Tuesday, January 3, 2012

John Doe

The name "John Doe" is used as a placeholder name in a legal action, case or discussion for a male party, whose true identity is unknown or must be withheld for legal reasons. The name is also used to refer to a male corpse or hospital patient whose identity is unknown. This practice is widely used in the United States and Canada, but is rare in other English-speaking countries. The name Joe Bloggs is used in the U.K instead, as well as in Australia and New Zealand.

John Doe is sometimes used to refer to a typical male in other contexts as well, in a similar manner as John Q. Public, Joe Public or John Smith. The female equivalent of John is Jane Doe, whilst a child or baby whose identity is unknown may be referred to as Baby Doe.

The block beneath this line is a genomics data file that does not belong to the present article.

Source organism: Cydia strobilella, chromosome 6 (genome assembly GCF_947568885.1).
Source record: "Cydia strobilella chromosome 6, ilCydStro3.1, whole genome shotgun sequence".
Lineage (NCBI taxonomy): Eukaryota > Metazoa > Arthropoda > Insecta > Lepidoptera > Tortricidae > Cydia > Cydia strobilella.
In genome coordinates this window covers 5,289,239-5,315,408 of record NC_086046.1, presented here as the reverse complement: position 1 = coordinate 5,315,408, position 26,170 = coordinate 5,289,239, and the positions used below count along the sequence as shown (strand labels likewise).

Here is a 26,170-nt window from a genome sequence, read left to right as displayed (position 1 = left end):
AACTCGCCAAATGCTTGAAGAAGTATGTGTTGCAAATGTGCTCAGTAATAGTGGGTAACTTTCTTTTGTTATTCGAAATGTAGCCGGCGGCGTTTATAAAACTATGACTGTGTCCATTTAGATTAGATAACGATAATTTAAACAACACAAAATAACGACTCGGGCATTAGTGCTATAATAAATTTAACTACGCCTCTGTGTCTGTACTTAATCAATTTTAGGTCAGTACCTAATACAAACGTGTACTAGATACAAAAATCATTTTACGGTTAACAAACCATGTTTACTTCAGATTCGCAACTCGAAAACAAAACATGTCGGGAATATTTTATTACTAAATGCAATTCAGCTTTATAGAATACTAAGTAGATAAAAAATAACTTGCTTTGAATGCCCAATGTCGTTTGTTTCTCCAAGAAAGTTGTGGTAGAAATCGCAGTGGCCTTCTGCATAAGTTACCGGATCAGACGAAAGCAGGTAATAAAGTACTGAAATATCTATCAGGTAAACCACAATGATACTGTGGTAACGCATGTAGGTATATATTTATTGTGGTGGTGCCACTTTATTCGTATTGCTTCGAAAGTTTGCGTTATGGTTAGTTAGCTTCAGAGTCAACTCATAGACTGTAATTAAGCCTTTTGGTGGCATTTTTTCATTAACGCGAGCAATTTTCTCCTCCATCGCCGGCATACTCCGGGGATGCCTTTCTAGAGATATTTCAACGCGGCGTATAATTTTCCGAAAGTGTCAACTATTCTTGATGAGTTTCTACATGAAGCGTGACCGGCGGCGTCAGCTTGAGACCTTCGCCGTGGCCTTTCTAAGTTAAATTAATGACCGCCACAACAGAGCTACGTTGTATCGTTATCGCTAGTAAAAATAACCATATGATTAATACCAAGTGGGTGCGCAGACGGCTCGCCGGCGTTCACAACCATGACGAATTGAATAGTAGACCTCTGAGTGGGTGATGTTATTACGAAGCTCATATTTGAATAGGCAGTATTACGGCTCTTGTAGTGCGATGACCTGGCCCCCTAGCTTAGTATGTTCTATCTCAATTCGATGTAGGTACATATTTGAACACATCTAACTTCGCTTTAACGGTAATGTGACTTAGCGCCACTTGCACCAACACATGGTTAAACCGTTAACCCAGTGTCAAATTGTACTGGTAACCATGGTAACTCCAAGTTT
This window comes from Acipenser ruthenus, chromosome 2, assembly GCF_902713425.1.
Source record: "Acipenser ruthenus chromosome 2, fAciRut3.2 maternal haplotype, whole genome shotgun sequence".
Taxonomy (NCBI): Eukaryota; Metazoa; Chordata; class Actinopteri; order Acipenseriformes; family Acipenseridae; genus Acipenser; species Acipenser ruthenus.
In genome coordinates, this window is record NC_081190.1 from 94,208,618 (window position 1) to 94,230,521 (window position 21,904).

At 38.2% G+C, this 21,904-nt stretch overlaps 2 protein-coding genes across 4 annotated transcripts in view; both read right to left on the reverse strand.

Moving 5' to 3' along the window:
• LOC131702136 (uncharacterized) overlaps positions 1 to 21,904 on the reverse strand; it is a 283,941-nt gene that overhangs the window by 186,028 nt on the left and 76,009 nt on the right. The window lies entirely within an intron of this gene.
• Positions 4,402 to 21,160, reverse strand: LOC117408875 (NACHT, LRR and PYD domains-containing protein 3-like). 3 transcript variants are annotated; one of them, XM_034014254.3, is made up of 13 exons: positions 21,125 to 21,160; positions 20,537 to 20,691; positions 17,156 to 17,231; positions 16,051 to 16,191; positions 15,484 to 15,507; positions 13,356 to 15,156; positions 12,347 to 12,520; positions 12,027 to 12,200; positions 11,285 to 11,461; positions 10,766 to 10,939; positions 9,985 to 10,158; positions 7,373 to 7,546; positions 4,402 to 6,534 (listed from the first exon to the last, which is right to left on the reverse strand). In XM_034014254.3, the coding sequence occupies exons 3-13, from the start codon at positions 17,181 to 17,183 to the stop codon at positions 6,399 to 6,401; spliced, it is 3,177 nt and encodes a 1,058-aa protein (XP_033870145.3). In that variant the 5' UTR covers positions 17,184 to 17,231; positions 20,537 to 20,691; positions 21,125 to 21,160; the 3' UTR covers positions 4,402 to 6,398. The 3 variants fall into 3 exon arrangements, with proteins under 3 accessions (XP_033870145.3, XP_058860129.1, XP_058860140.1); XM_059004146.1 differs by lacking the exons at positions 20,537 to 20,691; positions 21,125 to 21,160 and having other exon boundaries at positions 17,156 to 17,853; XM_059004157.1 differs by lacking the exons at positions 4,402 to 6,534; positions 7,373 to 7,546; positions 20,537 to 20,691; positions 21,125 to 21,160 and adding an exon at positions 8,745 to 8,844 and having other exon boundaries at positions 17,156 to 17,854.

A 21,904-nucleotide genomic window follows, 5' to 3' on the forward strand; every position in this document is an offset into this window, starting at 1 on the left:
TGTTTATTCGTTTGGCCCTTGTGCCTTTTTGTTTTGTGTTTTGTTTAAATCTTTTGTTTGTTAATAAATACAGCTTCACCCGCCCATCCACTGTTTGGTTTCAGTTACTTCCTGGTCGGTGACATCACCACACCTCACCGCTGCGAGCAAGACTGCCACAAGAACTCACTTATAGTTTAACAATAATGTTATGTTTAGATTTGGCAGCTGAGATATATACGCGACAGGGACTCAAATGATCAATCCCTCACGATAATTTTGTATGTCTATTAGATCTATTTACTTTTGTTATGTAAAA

The Doe names are often, though not always, used for anonymous or unknown defendants. Another set of names often used for anonymous parties, particularly plaintiffs, are Richard Roe for males and Jane Roe for females (as in the landmark U.S. Supreme Court abortion decision Roe v. Wade).

The name "John Doe", often spelled "Doo," along with "Richard Roe" or "Roo" were regularly invoked in English legal instruments to satisfy technical requirements governing standing and jurisdiction, beginning perhaps as early as the reign of England's King Edward III (1312–1377). This particular use became obsolete in the UK in 1852:

Bearing the actual name John Doe can cause difficulty, such as being stopped by airport security or suspected of being an incognito celebrity.

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